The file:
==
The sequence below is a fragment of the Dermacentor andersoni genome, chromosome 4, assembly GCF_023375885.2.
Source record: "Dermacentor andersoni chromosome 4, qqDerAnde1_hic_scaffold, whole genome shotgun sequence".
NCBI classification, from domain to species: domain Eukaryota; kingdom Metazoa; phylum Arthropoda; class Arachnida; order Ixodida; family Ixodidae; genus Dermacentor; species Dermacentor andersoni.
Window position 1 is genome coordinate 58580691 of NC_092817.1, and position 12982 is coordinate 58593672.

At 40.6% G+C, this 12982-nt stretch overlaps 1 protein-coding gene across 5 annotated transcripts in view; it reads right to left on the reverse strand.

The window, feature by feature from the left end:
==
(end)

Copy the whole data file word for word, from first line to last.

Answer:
The sequence below is a fragment of the Dermacentor andersoni genome, chromosome 4, assembly GCF_023375885.2.
Source record: "Dermacentor andersoni chromosome 4, qqDerAnde1_hic_scaffold, whole genome shotgun sequence".
NCBI classification, from domain to species: domain Eukaryota; kingdom Metazoa; phylum Arthropoda; class Arachnida; order Ixodida; family Ixodidae; genus Dermacentor; species Dermacentor andersoni.
Window position 1 is genome coordinate 58580691 of NC_092817.1, and position 12982 is coordinate 58593672.

At 40.6% G+C, this 12982-nt stretch overlaps 1 protein-coding gene across 5 annotated transcripts in view; it reads right to left on the reverse strand.

The window, feature by feature from the left end: